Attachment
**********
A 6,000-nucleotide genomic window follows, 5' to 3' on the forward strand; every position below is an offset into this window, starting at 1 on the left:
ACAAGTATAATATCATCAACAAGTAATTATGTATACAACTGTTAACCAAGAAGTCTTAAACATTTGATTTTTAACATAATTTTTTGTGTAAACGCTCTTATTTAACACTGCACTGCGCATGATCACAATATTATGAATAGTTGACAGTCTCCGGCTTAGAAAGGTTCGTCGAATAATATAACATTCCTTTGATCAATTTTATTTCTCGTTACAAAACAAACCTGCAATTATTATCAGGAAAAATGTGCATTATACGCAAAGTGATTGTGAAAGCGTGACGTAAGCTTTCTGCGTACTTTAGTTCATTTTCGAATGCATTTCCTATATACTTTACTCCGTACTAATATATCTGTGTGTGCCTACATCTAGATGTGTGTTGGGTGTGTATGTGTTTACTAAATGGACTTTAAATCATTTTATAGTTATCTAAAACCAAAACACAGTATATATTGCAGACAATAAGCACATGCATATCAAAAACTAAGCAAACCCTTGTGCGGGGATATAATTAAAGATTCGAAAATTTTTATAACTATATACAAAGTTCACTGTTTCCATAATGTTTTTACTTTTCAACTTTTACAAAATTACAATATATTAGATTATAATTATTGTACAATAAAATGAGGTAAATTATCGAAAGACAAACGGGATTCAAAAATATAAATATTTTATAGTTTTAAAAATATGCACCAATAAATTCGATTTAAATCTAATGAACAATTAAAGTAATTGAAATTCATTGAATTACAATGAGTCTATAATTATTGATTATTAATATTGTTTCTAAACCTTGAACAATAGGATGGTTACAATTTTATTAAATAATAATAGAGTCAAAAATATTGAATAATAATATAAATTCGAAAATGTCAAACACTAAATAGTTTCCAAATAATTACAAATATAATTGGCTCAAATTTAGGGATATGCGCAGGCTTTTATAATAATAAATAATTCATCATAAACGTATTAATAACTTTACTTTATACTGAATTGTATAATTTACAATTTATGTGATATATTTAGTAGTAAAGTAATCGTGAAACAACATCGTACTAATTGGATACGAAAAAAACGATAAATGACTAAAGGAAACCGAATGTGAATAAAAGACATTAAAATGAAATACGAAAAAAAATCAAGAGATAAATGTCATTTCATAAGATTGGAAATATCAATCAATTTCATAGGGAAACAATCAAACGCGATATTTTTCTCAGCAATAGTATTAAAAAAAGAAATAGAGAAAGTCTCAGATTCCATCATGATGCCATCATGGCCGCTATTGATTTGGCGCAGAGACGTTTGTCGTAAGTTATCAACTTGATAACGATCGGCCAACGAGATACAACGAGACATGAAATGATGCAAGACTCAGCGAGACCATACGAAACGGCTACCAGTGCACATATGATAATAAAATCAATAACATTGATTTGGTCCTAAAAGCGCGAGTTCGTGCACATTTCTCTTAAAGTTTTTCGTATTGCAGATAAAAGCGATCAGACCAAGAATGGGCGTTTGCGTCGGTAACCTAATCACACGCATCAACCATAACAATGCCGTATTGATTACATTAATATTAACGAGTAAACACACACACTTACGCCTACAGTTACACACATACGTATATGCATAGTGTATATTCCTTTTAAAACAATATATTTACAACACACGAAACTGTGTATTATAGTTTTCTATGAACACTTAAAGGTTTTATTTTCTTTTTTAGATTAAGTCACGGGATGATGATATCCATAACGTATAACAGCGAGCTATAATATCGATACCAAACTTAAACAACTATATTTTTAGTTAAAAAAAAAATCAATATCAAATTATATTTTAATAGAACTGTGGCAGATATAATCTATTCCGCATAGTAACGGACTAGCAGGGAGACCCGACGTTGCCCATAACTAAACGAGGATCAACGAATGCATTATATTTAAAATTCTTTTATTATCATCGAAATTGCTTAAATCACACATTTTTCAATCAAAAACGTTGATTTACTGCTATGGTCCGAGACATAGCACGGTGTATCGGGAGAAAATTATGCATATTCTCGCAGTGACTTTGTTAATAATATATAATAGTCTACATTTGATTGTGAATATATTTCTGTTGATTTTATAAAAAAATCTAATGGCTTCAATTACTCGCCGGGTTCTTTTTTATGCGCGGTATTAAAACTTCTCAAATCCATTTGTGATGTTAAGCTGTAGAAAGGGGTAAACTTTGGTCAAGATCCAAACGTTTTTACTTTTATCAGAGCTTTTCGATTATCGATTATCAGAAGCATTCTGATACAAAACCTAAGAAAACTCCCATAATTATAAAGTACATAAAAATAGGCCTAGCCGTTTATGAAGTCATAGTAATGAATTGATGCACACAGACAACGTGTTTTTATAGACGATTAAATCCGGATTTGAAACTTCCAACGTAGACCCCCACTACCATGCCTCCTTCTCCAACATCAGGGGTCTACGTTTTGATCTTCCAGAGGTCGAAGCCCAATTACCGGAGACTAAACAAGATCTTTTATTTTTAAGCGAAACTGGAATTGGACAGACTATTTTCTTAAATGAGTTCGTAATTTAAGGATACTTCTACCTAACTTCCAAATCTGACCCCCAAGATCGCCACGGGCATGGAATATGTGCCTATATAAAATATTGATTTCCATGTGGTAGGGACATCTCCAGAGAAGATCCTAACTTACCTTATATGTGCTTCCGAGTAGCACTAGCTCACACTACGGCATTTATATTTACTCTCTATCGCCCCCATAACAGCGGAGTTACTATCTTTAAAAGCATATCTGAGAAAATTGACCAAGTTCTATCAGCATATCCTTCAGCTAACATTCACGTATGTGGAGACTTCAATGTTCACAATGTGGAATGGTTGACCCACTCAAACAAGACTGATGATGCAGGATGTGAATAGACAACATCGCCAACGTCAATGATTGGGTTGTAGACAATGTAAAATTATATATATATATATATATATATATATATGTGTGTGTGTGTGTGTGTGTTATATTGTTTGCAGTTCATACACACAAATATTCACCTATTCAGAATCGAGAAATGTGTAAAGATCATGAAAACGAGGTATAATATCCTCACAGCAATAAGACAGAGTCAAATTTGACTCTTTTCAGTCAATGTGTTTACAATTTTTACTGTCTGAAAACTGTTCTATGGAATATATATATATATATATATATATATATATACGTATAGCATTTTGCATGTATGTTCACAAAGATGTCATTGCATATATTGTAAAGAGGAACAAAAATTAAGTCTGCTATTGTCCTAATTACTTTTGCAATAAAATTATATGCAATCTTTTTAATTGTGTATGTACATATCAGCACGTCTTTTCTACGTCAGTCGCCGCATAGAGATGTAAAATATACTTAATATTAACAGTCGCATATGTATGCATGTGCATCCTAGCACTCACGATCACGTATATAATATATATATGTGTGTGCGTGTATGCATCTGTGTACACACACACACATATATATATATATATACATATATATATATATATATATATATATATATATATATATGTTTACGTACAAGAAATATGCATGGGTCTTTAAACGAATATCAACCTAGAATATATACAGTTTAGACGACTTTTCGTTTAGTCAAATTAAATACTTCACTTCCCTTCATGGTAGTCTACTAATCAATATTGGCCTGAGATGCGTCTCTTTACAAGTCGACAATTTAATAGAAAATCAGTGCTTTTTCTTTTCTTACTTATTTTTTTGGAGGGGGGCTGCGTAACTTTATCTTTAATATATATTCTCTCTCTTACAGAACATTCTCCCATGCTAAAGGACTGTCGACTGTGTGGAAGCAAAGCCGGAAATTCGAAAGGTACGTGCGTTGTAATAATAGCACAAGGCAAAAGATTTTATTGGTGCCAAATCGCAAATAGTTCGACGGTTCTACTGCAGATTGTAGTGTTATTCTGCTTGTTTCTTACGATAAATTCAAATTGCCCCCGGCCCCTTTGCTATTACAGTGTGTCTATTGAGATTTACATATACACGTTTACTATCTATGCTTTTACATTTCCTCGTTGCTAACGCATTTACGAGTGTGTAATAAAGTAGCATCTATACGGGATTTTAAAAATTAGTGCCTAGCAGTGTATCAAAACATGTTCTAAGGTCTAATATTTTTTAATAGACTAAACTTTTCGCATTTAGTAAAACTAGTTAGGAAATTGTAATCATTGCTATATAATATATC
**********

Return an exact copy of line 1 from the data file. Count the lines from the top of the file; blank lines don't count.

A 6,000-nucleotide genomic window follows, 5' to 3' on the forward strand; every position below is an offset into this window, starting at 1 on the left: